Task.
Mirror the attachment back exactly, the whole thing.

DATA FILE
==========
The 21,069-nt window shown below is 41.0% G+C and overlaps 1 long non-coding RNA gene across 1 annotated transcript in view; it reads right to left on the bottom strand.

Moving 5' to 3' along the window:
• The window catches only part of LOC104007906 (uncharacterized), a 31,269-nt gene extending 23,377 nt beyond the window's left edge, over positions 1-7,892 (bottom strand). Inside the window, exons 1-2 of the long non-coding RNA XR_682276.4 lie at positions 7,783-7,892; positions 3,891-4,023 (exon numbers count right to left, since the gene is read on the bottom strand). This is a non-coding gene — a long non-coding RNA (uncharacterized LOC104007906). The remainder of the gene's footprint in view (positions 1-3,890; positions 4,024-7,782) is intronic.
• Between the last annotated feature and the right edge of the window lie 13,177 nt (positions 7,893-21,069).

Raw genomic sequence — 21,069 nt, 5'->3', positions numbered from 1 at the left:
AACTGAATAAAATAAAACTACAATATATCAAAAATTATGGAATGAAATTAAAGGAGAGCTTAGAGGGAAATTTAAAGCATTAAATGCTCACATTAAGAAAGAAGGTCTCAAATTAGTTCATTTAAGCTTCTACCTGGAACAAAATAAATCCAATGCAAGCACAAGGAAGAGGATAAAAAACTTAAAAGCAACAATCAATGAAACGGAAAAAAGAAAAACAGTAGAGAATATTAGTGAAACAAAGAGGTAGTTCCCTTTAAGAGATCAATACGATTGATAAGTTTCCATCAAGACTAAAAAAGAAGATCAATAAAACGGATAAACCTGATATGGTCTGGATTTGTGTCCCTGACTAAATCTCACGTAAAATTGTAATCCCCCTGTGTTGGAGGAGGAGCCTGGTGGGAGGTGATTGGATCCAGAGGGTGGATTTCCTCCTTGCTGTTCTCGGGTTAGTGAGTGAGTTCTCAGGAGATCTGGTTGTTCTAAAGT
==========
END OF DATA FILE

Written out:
The 21,069-nt window shown below is 41.0% G+C and overlaps 1 long non-coding RNA gene across 1 annotated transcript in view; it reads right to left on the bottom strand.

Moving 5' to 3' along the window:
• The window catches only part of LOC104007906 (uncharacterized), a 31,269-nt gene extending 23,377 nt beyond the window's left edge, over positions 1-7,892 (bottom strand). Inside the window, exons 1-2 of the long non-coding RNA XR_682276.4 lie at positions 7,783-7,892; positions 3,891-4,023 (exon numbers count right to left, since the gene is read on the bottom strand). This is a non-coding gene — a long non-coding RNA (uncharacterized LOC104007906). The remainder of the gene's footprint in view (positions 1-3,890; positions 4,024-7,782) is intronic.
• Between the last annotated feature and the right edge of the window lie 13,177 nt (positions 7,893-21,069).

Raw genomic sequence — 21,069 nt, 5'->3', positions numbered from 1 at the left:
AACTGAATAAAATAAAACTACAATATATCAAAAATTATGGAATGAAATTAAAGGAGAGCTTAGAGGGAAATTTAAAGCATTAAATGCTCACATTAAGAAAGAAGGTCTCAAATTAGTTCATTTAAGCTTCTACCTGGAACAAAATAAATCCAATGCAAGCACAAGGAAGAGGATAAAAAACTTAAAAGCAACAATCAATGAAACGGAAAAAAGAAAAACAGTAGAGAATATTAGTGAAACAAAGAGGTAGTTCCCTTTAAGAGATCAATACGATTGATAAGTTTCCATCAAGACTAAAAAAGAAGATCAATAAAACGGATAAACCTGATATGGTCTGGATTTGTGTCCCTGACTAAATCTCACGTAAAATTGTAATCCCCCTGTGTTGGAGGAGGAGCCTGGTGGGAGGTGATTGGATCCAGAGGGTGGATTTCCTCCTTGCTGTTCTCGGGTTAGTGAGTGAGTTCTCAGGAGATCTGGTTGTTCTAAAGT